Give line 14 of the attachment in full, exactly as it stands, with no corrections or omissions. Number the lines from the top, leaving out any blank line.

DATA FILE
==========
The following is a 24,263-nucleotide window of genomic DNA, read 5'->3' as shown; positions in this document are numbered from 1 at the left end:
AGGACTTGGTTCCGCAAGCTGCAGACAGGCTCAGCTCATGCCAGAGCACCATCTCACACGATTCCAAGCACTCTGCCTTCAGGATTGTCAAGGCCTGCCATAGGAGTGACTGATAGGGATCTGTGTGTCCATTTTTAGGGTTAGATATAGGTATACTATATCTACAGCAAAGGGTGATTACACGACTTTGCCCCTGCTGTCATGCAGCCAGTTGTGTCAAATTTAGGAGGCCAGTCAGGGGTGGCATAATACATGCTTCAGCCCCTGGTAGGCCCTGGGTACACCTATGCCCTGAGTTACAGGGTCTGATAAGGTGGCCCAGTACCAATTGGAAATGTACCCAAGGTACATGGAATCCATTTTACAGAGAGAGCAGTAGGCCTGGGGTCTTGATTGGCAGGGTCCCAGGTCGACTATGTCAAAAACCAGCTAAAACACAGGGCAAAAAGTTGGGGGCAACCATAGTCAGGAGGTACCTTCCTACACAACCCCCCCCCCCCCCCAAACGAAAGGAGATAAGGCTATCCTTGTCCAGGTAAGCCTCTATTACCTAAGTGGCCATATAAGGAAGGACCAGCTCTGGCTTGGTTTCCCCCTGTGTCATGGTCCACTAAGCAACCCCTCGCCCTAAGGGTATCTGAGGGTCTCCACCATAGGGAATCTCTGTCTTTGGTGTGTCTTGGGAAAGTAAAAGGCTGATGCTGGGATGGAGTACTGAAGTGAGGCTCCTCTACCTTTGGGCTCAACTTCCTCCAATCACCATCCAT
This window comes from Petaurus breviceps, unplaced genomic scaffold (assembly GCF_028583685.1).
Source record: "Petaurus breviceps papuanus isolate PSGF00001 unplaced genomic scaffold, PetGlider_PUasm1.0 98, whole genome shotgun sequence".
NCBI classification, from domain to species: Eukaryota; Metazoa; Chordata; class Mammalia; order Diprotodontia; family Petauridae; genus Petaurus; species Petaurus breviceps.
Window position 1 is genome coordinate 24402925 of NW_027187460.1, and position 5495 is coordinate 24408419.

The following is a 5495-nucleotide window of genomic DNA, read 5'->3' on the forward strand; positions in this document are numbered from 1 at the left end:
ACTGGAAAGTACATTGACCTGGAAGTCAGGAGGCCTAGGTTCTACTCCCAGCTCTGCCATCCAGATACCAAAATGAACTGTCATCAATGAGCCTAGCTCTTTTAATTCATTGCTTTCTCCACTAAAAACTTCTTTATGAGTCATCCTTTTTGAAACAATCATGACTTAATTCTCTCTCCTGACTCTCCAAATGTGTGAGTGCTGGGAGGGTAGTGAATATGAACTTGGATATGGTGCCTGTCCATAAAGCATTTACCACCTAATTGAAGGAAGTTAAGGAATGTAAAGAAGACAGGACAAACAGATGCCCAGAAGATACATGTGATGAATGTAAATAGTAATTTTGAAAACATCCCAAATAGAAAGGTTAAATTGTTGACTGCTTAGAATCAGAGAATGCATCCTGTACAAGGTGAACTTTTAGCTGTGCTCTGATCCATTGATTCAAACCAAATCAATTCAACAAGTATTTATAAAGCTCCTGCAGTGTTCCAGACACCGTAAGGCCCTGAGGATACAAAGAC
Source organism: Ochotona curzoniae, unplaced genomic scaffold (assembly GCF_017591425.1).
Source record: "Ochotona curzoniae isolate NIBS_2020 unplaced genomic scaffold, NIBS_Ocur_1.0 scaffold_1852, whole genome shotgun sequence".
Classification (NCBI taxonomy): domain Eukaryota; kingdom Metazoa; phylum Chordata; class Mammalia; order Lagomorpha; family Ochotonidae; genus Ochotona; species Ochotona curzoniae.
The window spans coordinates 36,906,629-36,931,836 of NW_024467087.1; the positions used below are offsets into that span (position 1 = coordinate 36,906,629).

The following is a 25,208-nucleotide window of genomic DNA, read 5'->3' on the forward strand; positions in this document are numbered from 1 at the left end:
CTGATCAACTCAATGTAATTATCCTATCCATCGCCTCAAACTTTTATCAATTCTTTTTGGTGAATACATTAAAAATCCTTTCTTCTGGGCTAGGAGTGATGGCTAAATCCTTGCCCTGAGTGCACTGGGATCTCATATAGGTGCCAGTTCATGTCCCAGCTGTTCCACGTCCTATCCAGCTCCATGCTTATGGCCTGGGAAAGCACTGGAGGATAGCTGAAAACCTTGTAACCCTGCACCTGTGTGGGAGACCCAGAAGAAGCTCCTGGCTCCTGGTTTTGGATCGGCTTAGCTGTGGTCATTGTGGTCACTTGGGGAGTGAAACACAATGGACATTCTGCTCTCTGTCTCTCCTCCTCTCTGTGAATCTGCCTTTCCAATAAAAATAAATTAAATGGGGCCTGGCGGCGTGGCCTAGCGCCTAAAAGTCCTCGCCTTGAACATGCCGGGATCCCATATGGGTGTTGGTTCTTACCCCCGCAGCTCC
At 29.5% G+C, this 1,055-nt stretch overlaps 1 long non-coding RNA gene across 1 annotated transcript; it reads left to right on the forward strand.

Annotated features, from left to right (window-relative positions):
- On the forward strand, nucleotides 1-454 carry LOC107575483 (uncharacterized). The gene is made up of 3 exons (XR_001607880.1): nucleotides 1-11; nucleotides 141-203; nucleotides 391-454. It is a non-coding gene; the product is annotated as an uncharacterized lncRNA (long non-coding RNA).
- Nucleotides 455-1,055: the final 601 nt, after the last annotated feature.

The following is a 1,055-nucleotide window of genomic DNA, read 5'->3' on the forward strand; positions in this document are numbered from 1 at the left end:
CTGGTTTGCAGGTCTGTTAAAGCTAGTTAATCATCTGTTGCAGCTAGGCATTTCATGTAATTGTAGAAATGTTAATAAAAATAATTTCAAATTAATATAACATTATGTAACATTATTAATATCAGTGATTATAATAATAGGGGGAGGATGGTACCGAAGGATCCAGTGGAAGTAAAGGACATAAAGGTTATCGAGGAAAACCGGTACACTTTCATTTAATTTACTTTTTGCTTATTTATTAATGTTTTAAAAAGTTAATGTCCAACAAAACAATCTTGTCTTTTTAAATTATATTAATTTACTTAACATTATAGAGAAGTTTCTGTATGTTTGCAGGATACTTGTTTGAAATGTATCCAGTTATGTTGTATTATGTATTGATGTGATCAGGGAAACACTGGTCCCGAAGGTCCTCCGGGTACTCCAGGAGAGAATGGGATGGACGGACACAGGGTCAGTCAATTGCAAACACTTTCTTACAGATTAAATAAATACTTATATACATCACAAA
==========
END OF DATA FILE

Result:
CTGATCAACTCAATGTAATTATCCTATCCATCGCCTCAAACTTTTATCAATTCTTTTTGGTGAATACATTAAAAATCCTTTCTTCTGGGCTAGGAGTGATGGCTAAATCCTTGCCCTGAGTGCACTGGGATCTCATATAGGTGCCAGTTCATGTCCCAGCTGTTCCACGTCCTATCCAGCTCCATGCTTATGGCCTGGGAAAGCACTGGAGGATAGCTGAAAACCTTGTAACCCTGCACCTGTGTGGGAGACCCAGAAGAAGCTCCTGGCTCCTGGTTTTGGATCGGCTTAGCTGTGGTCATTGTGGTCACTTGGGGAGTGAAACACAATGGACATTCTGCTCTCTGTCTCTCCTCCTCTCTGTGAATCTGCCTTTCCAATAAAAATAAATTAAATGGGGCCTGGCGGCGTGGCCTAGCGCCTAAAAGTCCTCGCCTTGAACATGCCGGGATCCCATATGGGTGTTGGTTCTTACCCCCGCAGCTCC